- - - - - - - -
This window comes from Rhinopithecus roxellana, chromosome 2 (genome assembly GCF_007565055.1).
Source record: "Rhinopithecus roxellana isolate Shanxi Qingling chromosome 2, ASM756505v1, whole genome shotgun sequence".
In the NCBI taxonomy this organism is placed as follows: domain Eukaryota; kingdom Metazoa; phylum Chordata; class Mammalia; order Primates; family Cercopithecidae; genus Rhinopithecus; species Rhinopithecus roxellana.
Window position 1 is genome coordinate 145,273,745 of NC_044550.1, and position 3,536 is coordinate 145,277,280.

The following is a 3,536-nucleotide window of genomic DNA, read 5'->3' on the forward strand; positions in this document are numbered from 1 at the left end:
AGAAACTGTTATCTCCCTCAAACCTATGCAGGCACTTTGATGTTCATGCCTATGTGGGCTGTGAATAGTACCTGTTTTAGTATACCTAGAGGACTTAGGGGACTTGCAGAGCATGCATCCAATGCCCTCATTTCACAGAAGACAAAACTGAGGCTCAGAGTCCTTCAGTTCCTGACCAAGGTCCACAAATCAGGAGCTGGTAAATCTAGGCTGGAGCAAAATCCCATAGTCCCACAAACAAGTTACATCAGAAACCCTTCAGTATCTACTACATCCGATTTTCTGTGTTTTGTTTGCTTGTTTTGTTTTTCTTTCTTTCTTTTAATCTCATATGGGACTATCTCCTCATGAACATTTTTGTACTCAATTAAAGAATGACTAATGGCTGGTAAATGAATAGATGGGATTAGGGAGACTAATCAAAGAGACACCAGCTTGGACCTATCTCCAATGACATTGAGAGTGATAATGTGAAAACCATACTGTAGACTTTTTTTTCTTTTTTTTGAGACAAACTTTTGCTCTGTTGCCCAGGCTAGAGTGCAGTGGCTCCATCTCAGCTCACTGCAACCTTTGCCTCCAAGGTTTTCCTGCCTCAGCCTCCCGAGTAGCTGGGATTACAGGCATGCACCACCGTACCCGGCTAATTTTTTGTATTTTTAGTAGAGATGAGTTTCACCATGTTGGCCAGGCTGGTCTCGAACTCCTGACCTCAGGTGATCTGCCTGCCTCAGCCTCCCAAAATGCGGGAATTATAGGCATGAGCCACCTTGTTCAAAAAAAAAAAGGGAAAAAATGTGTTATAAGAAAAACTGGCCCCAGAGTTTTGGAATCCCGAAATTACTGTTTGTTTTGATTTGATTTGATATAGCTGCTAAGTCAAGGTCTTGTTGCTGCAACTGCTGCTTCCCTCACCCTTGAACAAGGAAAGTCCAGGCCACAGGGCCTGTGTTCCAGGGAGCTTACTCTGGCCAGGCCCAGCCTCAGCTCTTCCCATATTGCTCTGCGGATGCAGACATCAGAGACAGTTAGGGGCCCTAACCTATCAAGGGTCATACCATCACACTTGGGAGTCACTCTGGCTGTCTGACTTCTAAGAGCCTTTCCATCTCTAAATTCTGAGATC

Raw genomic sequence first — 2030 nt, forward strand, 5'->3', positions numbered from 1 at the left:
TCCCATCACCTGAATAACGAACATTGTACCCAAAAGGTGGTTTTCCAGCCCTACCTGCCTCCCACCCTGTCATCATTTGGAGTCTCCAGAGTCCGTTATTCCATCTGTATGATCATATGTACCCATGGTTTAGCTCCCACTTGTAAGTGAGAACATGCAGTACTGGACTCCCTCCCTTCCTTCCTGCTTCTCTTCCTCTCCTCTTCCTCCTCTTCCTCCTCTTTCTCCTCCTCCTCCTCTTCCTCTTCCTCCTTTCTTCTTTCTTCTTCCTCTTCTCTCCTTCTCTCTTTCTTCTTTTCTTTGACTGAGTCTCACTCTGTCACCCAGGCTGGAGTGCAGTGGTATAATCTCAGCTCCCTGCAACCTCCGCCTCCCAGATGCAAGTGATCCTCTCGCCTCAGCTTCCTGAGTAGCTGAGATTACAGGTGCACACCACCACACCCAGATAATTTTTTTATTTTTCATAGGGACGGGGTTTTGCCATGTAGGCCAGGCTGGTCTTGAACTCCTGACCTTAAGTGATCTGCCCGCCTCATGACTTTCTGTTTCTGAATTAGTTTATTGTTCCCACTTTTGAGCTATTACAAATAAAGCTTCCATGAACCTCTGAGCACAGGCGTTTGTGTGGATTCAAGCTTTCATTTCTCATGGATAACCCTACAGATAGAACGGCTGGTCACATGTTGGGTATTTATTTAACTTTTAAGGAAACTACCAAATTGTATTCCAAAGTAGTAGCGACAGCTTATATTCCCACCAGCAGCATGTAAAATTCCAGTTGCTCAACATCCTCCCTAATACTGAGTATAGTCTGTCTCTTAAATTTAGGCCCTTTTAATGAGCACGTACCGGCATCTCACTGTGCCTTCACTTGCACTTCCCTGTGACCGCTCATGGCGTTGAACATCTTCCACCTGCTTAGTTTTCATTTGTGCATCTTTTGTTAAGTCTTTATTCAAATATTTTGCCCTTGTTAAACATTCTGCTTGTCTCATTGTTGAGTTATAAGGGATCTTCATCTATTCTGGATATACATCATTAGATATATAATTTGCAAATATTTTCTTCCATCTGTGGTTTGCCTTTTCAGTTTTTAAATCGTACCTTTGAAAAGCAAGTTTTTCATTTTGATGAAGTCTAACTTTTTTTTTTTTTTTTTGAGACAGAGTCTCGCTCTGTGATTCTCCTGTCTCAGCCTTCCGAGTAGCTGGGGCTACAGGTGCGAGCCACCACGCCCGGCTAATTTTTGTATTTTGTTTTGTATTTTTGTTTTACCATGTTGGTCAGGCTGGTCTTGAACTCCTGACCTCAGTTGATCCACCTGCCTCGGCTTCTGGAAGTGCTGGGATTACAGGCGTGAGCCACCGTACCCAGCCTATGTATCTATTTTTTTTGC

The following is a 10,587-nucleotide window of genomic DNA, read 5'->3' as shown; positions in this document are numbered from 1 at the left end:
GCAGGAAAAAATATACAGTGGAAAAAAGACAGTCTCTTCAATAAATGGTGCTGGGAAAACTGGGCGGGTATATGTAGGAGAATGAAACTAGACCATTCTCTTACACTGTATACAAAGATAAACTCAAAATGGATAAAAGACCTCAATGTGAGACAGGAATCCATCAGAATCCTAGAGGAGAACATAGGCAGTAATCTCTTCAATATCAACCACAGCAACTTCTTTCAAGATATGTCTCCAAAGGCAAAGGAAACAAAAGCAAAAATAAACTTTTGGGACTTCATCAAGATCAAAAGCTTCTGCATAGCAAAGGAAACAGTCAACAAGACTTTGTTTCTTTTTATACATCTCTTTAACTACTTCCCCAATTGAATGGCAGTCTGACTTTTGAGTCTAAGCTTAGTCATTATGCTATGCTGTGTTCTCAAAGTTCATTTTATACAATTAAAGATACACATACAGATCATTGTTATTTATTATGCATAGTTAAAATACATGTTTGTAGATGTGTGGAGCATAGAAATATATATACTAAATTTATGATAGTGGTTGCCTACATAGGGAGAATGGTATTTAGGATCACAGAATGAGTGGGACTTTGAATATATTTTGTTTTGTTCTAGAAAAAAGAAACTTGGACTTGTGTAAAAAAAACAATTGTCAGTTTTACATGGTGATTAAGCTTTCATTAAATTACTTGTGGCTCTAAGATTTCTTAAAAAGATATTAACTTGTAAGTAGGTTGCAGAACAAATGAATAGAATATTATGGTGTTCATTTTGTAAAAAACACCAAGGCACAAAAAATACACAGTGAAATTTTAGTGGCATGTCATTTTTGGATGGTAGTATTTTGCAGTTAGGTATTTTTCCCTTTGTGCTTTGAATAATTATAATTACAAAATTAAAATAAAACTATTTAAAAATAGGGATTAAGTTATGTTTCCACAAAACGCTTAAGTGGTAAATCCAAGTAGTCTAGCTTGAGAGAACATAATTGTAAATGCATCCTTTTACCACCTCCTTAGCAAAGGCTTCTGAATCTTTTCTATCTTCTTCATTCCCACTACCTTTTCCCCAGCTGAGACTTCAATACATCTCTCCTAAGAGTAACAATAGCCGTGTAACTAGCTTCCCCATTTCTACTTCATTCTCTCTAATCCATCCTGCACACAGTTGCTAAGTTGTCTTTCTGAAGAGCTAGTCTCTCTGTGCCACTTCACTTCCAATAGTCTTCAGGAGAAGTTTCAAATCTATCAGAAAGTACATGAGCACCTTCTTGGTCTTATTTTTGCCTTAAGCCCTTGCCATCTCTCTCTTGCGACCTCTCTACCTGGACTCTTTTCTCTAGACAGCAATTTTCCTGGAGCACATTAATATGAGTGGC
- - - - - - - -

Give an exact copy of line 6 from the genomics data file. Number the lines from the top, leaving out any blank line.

AGAAACTGTTATCTCCCTCAAACCTATGCAGGCACTTTGATGTTCATGCCTATGTGGGCTGTGAATAGTACCTGTTTTAGTATACCTAGAGGACTTAGGGGACTTGCAGAGCATGCATCCAATGCCCTCATTTCACAGAAGACAAAACTGAGGCTCAGAGTCCTTCAGTTCCTGACCAAGGTCCACAAATCAGGAGCTGGTAAATCTAGGCTGGAGCAAAATCCCATAGTCCCACAAACAAGTTACATCAGAAACCCTTCAGTATCTACTACATCCGATTTTCTGTGTTTTGTTTGCTTGTTTTGTTTTTCTTTCTTTCTTTTAATCTCATATGGGACTATCTCCTCATGAACATTTTTGTACTCAATTAAAGAATGACTAATGGCTGGTAAATGAATAGATGGGATTAGGGAGACTAATCAAAGAGACACCAGCTTGGACCTATCTCCAATGACATTGAGAGTGATAATGTGAAAACCATACTGTAGACTTTTTTTTCTTTTTTTTGAGACAAACTTTTGCTCTGTTGCCCAGGCTAGAGTGCAGTGGCTCCATCTCAGCTCACTGCAACCTTTGCCTCCAAGGTTTTCCTGCCTCAGCCTCCCGAGTAGCTGGGATTACAGGCATGCACCACCGTACCCGGCTAATTTTTTGTATTTTTAGTAGAGATGAGTTTCACCATGTTGGCCAGGCTGGTCTCGAACTCCTGACCTCAGGTGATCTGCCTGCCTCAGCCTCCCAAAATGCGGGAATTATAGGCATGAGCCACCTTGTTCAAAAAAAAAAAGGGAAAAAATGTGTTATAAGAAAAACTGGCCCCAGAGTTTTGGAATCCCGAAATTACTGTTTGTTTTGATTTGATTTGATATAGCTGCTAAGTCAAGGTCTTGTTGCTGCAACTGCTGCTTCCCTCACCCTTGAACAAGGAAAGTCCAGGCCACAGGGCCTGTGTTCCAGGGAGCTTACTCTGGCCAGGCCCAGCCTCAGCTCTTCCCATATTGCTCTGCGGATGCAGACATCAGAGACAGTTAGGGGCCCTAACCTATCAAGGGTCATACCATCACACTTGGGAGTCACTCTGGCTGTCTGACTTCTAAGAGCCTTTCCATCTCTAAATTCTGAGATC